And forget the fact that the Little Rock editorial staff gave “objective” praise to Robert E. Lee in response to Martin Luther King Day.
John Howard Griffin said in “Black Like Me,” “Newspapers shirk notoriously their editorial responsibilities and print what they think their readers want. They lean with the prevailing winds and employ every fallacy of logic in order editorialize harmoniously with popular prejudices.”
He was talking about Southern newspapers that ignored race problems in the 1950s, but his statement is easily transient of newspapers anywhere in regards to subjects like politics. What’s troublesome specifically about Arkansas media – whose only state-wide paper is The Dem-Gazzy – and national media in general, is the presumptuous, holier-than-thou, attitude toward the public. It presumes to offer absolute truth and ultimate condemnation, as apparent with the GP article, without offering any true insight or even the hint of respectable journalism.
The Dem-Gazzy, before that article was written, had dedicated about 25 articles to the Green Party candidates and about one specifically concerning gubernatorial candidate Jim Lindall. Most of the press, however, concerned the Green Party’s fight to be called a legit political party and Lendall, was tied to goofball Rod Bryan without fail in almost every article.
But as Mr. Brummett so eloquently pointed out, the whole idea of campaign coverage is a vicious cycle.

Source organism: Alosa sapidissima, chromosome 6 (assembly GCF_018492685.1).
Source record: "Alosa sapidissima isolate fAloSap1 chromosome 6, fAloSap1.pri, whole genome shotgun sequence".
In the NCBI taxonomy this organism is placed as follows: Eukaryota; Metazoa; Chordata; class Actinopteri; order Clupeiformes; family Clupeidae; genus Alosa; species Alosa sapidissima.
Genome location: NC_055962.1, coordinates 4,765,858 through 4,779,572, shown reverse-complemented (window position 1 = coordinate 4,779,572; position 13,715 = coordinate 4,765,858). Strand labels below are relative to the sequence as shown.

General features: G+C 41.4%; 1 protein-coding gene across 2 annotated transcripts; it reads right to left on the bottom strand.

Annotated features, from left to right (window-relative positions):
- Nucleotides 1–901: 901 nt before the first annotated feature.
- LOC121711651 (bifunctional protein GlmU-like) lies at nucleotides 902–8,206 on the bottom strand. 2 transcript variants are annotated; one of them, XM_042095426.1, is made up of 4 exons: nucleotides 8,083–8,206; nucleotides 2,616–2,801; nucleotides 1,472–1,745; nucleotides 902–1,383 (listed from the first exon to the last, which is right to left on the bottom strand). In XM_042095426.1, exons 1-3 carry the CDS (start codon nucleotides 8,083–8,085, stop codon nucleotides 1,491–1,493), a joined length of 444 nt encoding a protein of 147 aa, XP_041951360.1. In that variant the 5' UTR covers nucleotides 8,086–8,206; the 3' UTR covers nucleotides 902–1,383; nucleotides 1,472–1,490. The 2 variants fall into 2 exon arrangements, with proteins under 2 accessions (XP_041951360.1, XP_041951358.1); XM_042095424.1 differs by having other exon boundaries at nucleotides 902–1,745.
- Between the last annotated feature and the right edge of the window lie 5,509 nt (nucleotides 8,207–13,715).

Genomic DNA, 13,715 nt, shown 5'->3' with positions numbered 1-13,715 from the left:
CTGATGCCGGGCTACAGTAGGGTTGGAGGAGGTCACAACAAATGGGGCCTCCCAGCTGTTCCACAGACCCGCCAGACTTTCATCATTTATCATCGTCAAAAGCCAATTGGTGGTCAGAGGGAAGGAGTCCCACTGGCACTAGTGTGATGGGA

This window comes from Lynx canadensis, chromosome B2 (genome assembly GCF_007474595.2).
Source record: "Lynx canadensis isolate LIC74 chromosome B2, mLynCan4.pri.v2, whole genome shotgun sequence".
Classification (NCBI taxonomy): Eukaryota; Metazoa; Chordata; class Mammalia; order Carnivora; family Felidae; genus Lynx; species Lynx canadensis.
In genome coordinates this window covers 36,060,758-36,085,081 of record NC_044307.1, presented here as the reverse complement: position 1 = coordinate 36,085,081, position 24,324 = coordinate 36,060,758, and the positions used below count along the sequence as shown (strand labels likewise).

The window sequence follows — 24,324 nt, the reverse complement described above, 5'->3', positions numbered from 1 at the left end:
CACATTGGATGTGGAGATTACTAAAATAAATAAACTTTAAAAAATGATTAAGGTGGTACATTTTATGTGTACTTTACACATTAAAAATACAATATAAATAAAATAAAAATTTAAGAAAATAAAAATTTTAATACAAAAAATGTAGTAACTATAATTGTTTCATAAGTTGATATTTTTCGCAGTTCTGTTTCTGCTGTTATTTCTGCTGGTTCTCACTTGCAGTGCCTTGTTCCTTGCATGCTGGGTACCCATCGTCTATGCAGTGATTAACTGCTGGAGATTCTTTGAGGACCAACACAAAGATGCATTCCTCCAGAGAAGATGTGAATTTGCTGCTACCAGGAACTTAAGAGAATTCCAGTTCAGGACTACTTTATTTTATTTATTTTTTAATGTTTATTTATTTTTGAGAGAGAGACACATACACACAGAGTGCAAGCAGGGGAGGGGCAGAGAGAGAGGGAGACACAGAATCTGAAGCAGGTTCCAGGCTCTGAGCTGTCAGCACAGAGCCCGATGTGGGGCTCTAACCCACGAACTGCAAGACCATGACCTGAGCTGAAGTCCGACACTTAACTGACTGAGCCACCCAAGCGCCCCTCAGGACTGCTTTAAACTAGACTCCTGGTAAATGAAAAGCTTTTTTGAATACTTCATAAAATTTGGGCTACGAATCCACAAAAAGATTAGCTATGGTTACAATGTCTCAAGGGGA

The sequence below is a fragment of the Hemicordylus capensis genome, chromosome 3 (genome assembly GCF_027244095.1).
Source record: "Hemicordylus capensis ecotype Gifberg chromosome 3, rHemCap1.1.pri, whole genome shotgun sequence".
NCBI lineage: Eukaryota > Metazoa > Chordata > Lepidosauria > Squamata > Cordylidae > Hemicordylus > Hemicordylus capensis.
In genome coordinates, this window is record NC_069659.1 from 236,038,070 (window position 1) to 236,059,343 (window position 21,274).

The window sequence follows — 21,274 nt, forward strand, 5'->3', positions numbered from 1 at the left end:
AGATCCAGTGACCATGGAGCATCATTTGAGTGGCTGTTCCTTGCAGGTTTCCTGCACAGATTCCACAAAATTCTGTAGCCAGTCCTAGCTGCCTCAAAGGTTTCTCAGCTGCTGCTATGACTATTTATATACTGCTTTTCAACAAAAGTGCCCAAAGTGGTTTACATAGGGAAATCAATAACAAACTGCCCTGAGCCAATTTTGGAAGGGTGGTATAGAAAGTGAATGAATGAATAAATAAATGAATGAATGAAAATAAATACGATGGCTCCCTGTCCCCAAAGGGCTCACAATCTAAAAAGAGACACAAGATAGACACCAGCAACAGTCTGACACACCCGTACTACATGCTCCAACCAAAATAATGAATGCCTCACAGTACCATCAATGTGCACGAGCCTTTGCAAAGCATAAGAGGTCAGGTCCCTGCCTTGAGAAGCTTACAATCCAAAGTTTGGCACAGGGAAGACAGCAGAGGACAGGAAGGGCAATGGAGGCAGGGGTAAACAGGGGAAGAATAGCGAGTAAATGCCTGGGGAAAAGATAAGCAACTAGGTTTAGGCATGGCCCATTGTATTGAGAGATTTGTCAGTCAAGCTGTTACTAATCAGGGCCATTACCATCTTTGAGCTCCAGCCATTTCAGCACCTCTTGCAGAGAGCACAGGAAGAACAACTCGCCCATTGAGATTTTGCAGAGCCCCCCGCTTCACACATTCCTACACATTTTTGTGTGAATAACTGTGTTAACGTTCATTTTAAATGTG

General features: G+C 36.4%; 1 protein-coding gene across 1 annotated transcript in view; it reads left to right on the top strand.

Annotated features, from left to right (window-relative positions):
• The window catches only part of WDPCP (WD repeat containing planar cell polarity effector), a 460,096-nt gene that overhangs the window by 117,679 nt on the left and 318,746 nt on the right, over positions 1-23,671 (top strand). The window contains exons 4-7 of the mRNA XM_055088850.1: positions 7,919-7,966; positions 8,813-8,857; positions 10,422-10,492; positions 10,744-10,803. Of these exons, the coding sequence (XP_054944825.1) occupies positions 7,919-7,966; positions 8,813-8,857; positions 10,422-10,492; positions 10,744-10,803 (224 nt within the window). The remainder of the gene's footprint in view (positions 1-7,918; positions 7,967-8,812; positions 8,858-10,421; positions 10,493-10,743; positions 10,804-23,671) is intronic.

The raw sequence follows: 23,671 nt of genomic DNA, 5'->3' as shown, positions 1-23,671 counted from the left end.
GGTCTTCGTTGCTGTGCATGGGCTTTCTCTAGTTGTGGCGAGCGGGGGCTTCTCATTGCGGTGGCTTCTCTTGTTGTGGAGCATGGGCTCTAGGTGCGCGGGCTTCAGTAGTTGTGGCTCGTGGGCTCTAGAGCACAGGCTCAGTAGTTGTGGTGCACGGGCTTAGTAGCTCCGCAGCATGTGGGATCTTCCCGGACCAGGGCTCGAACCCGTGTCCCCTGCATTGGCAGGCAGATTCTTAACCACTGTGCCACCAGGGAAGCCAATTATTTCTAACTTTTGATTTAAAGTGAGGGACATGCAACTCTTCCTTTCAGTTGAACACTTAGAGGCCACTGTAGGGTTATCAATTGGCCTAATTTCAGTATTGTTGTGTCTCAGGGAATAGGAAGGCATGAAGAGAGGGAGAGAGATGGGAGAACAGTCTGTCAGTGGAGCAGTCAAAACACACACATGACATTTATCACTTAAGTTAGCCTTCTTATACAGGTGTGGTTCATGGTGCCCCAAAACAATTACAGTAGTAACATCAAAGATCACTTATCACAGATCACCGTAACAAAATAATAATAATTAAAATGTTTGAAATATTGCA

“You cannot gain mainstream media coverage until you show yourself to be a serious contender. On the other hand you cannot be a serious contender without mainstream media coverage,” he said.
* * *
What the sad case of Lindall shows is that neither those running for office nor the media that claim “objective” coverage of the whole farce, is equipped enough to sufficiently cover the issues.
The politicians, as Hutchinson’s child ad shows, are little more then government sponsored ad men. And from my comfortable armchair, it seemed the media that so diligently covered the ad problem, never bothered to ask the important questions – whether the accusations by Hutchinson were legitimate and why or why not.
Instead there were the numerous quotes about Hutchinson finding the ad “amusing” and Beebe denouncing it.
It would be absurd and in fact foolish to assume that a single state-wide paper and another media group with a small bureau can cover the entirety of state politics with any thing resembling fair, accurate and balanced coverage.
The best thing the public can do to ensure that the best person is elected to office is to completely ignore what the candidates say behind the podium.
Attack and beat them relentlessly with real questions whenever you get the chance.
Ignore what sales-driven media says about anything – regardless of the party – and demand real coverage concerning the issues.
The mid-term elections were a carnival full of the usual freaks and geeks. Already, our great governor-elect is using his “common sense” and taxpayers’ money to fly with the Huckabees to a retreat. So…
What does it all mean?
Not a damn thing.
It’s a vicious cycle that’s going to keep spinning and spinning and spinning.
And no institute is better at spinning than The Media. God bless the United States and the fourth branch.
[Original piece available here.]